We remain underweight China within a global portfolio. Since both A-share and H- share markets are subject to the same macro fundamentals, we are also pessimistic about H shares. We believe the risk/return profile of H shares is asymmetric in the next six to 12 months: The upside potential is limited as China’s stimulus has passed its peak strength, while the downside risk is material due to rising odds of further domestic policy tightening, as well as ongoing geopolitical tensions with the U.S. Additionally, stock prices in the onshore market have fallen more sharply than H shares since February, potentially providing a better buying opportunity for the former beyond the next six months.
All in all, any meaningful valuation gap between the two markets cannot be maintained over a prolonged period of time. As such, even if the A/H market premium becomes elevated again, we caution against arbitraging the valuation gap on a cyclical basis.
—Mathieu Savary, and Team
What Inflation Numbers Miss
The Lancz Letter
April 27: Many investors have yet to recognize the seeds of inflation that are already upon us. Official government inflation numbers do not include food or energy. In addition, government economists consider homes an asset—not a good or service to be consumed—so home prices are not factored into inflation data. Therefore, three of the key areas that are already soaring in price, that directly affect all Americans, are not even considered in the official inflation numbers.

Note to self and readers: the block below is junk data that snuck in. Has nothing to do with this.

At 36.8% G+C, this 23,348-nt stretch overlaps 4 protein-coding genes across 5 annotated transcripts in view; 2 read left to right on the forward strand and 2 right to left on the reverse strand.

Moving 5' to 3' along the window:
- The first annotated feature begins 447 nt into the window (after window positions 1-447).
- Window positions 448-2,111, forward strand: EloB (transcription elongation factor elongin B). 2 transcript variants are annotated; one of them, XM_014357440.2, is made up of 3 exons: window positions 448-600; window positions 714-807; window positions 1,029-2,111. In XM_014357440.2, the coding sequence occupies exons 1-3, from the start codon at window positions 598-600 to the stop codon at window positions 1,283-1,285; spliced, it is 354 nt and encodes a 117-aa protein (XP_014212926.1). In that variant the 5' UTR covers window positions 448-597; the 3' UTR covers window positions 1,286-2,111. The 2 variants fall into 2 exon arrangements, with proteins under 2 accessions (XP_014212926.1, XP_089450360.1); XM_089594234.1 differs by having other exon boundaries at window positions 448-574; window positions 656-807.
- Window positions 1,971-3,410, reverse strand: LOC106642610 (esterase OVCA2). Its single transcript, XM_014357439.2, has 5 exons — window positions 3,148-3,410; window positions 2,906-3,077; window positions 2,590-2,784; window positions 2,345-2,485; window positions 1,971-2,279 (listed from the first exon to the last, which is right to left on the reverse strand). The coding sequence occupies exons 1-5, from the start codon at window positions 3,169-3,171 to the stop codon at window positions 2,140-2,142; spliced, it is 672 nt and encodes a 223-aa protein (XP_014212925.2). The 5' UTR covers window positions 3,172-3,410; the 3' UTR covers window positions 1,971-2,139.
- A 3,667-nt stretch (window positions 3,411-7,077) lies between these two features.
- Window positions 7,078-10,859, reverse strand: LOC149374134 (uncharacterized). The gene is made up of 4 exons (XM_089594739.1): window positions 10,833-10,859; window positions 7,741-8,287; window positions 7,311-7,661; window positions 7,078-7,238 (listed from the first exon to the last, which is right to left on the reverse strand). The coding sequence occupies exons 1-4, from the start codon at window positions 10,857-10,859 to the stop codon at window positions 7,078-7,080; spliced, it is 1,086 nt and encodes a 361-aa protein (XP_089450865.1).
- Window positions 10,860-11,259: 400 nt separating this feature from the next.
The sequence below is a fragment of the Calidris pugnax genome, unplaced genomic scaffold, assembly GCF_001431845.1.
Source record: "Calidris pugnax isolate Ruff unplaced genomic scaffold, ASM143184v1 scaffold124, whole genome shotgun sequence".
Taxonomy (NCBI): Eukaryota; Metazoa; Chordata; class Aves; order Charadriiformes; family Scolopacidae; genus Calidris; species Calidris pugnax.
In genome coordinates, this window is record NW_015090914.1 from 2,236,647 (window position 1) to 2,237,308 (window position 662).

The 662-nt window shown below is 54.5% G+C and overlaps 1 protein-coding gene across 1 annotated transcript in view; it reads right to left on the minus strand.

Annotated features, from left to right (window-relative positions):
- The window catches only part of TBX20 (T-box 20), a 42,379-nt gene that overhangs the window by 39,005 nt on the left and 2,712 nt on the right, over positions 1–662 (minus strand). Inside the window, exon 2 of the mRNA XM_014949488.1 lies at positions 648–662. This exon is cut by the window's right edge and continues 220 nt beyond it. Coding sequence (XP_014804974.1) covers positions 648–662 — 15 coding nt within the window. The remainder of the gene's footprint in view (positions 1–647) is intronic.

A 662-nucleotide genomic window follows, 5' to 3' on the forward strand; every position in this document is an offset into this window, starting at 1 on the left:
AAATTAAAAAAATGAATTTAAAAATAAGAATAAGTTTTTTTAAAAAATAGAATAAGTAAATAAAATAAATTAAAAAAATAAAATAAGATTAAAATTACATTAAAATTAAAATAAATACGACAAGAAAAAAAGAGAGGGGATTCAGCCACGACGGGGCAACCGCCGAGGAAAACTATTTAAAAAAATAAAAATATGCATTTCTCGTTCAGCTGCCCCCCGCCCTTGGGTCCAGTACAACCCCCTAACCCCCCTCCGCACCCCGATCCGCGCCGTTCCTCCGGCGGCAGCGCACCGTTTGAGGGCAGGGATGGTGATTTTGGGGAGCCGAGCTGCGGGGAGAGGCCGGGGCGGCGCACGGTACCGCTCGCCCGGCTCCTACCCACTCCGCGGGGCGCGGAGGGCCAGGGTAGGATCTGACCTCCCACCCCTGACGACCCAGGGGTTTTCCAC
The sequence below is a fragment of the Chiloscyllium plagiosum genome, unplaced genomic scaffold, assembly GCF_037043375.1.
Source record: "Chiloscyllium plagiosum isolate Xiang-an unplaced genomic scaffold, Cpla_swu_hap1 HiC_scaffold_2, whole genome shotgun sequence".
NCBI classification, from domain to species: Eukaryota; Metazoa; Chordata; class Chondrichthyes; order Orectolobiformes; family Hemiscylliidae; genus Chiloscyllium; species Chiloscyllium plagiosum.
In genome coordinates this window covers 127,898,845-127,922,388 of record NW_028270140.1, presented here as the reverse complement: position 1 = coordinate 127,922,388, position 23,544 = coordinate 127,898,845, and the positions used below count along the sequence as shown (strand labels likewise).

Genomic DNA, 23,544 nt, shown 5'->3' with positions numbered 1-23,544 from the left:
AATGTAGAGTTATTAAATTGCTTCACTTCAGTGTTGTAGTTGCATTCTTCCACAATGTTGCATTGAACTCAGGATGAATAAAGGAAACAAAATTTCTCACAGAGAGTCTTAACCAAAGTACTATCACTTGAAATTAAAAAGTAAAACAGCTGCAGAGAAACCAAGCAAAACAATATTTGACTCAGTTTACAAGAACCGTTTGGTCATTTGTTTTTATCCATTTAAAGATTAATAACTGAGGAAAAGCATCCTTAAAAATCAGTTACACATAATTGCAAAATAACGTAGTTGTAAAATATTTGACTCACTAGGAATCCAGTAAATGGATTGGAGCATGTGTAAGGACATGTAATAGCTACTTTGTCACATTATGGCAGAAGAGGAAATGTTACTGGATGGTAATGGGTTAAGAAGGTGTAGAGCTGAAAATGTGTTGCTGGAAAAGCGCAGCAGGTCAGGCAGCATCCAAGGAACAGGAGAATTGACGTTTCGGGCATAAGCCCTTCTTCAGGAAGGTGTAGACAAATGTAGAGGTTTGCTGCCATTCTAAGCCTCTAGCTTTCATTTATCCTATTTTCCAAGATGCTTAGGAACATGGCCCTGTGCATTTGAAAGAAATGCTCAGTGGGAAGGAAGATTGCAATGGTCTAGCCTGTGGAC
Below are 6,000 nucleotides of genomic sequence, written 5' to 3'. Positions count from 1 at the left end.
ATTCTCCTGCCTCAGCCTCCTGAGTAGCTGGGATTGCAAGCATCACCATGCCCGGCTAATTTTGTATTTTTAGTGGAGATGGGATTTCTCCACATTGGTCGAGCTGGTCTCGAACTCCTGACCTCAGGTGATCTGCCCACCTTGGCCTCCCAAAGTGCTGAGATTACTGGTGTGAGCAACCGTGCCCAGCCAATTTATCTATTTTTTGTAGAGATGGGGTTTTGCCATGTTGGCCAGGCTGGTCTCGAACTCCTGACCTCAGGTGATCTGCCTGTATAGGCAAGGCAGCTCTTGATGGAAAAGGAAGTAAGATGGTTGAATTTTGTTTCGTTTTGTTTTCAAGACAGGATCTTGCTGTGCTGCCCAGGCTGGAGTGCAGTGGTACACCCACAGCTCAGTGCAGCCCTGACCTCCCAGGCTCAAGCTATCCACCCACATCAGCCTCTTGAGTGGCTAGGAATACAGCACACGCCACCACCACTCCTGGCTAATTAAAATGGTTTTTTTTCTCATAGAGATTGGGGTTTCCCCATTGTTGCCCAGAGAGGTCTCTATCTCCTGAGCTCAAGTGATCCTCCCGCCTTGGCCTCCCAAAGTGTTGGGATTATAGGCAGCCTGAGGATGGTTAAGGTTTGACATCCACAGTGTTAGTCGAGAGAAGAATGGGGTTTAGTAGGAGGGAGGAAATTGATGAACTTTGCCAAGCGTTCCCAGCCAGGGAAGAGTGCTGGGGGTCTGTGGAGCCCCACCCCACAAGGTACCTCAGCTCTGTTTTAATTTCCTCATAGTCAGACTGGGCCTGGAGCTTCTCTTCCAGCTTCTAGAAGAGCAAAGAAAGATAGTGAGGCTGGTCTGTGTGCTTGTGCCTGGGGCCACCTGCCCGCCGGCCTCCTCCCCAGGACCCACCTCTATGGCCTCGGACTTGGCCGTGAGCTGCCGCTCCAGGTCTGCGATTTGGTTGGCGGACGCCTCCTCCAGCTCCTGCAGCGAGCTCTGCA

The truth is that grocery prices are at seven-year highs, with the CRB Foodstuff index up 15% this year alone, while the prices of existing homes surged 17% last month, compared to a year ago, the fastest pace ever recorded. Investors not factoring rising inflation into their investment equations are making what will be a very costly mistake.
Tax Hikes Don’t Clobber Stocks
Truist Advisory Services
April 26: At the individual level, tax policy can have significant and varied consequences. Also, the after-tax rate of return of holding stocks, all else being equal, would be less with higher taxes. However, from a historical market perspective, the data suggest other factors have often overwhelmed tax policy.
Tax policy should not be viewed in a vacuum. This can be seen when looking back at tax-rate regimes by decade. The business cycle matters, as do valuations, geopolitics, monetary policy, and other factors, such as the path of the recovery from the pandemic.
• Despite extremely high taxes, the 1950s had the best stock market returns of the past 70 years, as well as a robust economic environment, aided by the post-WWII boom and stock valuations that were very low coming into the decade.
• Conversely, despite very low taxes, the 2000s were beset by the aftermath of the bursting of the technology bubble, record high valuation levels, and the 2008 global financial crisis.
• More recently, despite a tax increase in 2013, stocks rose more than 30%. The market was supported by below-average valuations and a significant rise in monetary stimulus as the Federal Reserve’s balance sheet was ramping up.
• Conversely, in 2018, despite tax cuts, stocks were down about 4%. Starting valuations coming into the year were well above average and at a cycle high. At the same time, monetary policy was becoming more restrictive as the Fed started to unwind its balance sheet and raise short-term rates on fears that the economy was overheating.